These rivers are truly treasured landscapes and are highly valued by the community of Sisters and the many people who hike or fish these rivers. Whychus has an impressive history. It once provided more than half of the steelhead spawning habitat in the Upper Deschutes River Basin. In recent years Whychus Creek was known as the “lost river” because the river lost its water to irrigation withdrawals. In the summertime it often would run dry preventing fish to swim upstream.

The Metolius River is a crystal clear, spring fed river that runs through towering old growth Ponderosa pines and provides miles of hiking trails and amazing fly fishing opportunities. Due to its popularity, the recreation on and in the river degraded the water quality and beauty which is what brought so many visitors. In short, people were loving it to death.

Over the past six years, the NFF worked with local organizations, the community of Sisters and the Forest Service to restore these rivers. Over 1,200 volunteers spent more than 9,600 hours restoring hiking trails, planting trees and removing unnecessary fences near these amazing rivers. Their efforts protected fish habitat and made the recreation opportunities more accessible and sustainable.

Cite…

 

Air pollution named as leading cause in strokes

Posted by on Jun 12, 2016 @ 8:14 am in Conservation | 0 comments

Each year, around 15 million people globally suffer from strokes and it is the fifth leading cause of death in the U.S. Scientists have long known that behavioral factors like diet, smoking, and exercise all contribute to those statistics, but now, a new study names another leading contributor: air pollution.

The study, funded by public health groups in the U.S. and New Zealand, found that environmental and household air pollution was associated with a third of global strokes in 2013. The number was significantly higher in developing countries (34 percent) than it was in developed countries (10 percent). From 1990 to 2013, strokes associated with environmental air pollution — the particulate matter that’s released by burning biomass and running cars — increased by over a third. The global burden of stroke from environmental air pollution is almost as bad as smoking.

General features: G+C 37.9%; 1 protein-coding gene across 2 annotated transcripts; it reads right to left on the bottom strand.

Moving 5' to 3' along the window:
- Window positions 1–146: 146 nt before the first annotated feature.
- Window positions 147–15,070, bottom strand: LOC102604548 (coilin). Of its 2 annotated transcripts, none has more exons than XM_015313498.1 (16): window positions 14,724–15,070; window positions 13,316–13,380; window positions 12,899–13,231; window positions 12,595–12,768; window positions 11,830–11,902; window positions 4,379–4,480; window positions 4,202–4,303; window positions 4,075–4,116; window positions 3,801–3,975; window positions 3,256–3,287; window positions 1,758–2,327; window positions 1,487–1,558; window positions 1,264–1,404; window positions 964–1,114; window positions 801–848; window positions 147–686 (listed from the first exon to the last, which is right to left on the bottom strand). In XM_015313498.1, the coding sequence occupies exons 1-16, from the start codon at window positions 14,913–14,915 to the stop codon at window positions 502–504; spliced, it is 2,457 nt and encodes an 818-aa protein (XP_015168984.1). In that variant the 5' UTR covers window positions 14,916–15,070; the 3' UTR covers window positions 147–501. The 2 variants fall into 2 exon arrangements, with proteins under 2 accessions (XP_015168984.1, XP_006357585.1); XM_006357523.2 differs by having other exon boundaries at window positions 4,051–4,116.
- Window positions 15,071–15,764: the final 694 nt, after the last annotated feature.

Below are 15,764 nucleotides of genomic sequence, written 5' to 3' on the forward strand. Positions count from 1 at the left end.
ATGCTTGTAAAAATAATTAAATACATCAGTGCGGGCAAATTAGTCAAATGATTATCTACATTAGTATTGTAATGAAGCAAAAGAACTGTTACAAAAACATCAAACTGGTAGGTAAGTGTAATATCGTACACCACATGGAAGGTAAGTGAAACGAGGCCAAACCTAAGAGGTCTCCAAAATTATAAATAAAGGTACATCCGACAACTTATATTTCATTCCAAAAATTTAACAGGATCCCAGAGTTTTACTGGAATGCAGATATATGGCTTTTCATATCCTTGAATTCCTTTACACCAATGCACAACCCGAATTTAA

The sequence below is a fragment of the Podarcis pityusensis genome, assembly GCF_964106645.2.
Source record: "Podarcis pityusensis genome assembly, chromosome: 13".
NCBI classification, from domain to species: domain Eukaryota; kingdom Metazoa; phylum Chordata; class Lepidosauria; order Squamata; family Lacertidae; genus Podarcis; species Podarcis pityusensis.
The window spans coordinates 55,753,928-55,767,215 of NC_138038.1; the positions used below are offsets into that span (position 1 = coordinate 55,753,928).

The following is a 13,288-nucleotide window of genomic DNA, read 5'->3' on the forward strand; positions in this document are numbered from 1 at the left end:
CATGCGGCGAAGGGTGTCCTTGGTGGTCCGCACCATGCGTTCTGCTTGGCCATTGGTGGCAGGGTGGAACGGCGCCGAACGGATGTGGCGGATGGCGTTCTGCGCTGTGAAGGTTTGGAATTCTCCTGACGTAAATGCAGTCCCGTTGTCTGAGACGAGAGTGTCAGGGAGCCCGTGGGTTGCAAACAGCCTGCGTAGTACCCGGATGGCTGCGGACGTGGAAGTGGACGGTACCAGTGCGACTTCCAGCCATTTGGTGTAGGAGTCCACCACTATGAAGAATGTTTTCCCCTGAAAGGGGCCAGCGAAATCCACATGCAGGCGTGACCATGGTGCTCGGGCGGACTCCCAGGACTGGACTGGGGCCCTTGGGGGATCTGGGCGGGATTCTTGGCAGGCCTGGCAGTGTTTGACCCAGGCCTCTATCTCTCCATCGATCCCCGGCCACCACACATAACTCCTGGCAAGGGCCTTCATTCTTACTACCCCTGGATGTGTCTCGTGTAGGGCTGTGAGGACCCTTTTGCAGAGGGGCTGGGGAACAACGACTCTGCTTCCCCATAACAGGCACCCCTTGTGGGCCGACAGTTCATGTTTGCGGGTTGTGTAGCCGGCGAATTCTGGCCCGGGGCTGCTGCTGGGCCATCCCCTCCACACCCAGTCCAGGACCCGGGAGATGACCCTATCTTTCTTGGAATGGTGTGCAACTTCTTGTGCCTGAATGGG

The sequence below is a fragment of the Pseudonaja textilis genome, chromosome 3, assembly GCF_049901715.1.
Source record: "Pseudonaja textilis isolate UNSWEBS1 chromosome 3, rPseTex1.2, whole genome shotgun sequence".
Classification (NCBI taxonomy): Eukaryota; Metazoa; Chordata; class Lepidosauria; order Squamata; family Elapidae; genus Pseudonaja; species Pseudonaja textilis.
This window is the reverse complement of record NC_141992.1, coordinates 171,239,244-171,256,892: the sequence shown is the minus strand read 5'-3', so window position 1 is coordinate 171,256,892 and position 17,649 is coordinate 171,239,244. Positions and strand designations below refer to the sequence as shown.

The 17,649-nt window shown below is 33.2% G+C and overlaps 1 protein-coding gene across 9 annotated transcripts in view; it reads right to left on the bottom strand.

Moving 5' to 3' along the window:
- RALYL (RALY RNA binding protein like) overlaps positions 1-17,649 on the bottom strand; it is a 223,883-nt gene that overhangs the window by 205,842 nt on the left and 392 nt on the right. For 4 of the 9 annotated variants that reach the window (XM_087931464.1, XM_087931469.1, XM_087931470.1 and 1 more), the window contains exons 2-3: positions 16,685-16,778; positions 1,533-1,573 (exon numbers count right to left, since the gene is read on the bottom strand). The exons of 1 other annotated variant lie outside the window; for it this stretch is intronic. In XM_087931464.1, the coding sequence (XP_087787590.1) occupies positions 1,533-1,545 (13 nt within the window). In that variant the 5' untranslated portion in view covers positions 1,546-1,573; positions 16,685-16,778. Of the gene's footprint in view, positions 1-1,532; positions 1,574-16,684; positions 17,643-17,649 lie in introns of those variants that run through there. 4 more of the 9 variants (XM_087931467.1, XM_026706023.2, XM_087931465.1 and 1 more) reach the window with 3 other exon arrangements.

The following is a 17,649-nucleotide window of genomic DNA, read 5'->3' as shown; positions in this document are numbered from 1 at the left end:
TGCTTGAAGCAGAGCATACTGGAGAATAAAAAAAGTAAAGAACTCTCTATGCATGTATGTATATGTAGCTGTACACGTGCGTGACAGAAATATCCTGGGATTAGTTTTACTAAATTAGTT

Air pollution in the form of fine particulate matter ranked seventh in terms of its impact on healthy lifespan, while household air pollution from burning solid fuels ranked eighth.

Valery Feigin, director of the National Institute for Stroke and Applied Neurosciences at Auckland University of Technology, said that while he expected air pollution to emerge as a threat, the extent of the problem had taken researchers by surprise.

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Our Dry, Warm Future may Favor Oaks

Posted by on Jun 11, 2016 @ 12:48 pm in Conservation | 0 comments

Historically, many oak forests across the eastern U.S. experienced frequent low-intensity fires that promoted the establishment and growth of oaks. “However, fire and other disturbances have become less common,” says U.S. Forest Service scientist James Vose. “Red maple, tulip poplar, and other mesophytic, fire-sensitive, and shade-tolerant trees are increasing in many areas of the eastern U.S.”

But what does the future hold? Over the coming decades, changes in fire regimes, climate, and land use will continue to affect forests. However, new climate and disturbance regimes may actually favor oak forests, according to a new synthesis by Vose and Katherine Elliott, a U.S. Forest Service research ecologist.

Changes in precipitation regimes – the pattern and amount of rainfall and other precipitation – appears to be one of the factors favoring mesophytic tree species in eastern forests. Once established, oaks tolerate drought better than many non-oak species that are becoming common in eastern forests, such as maple, beech, willow, blackgum, and others. However, droughts were less common and less severe over most of the 20th century.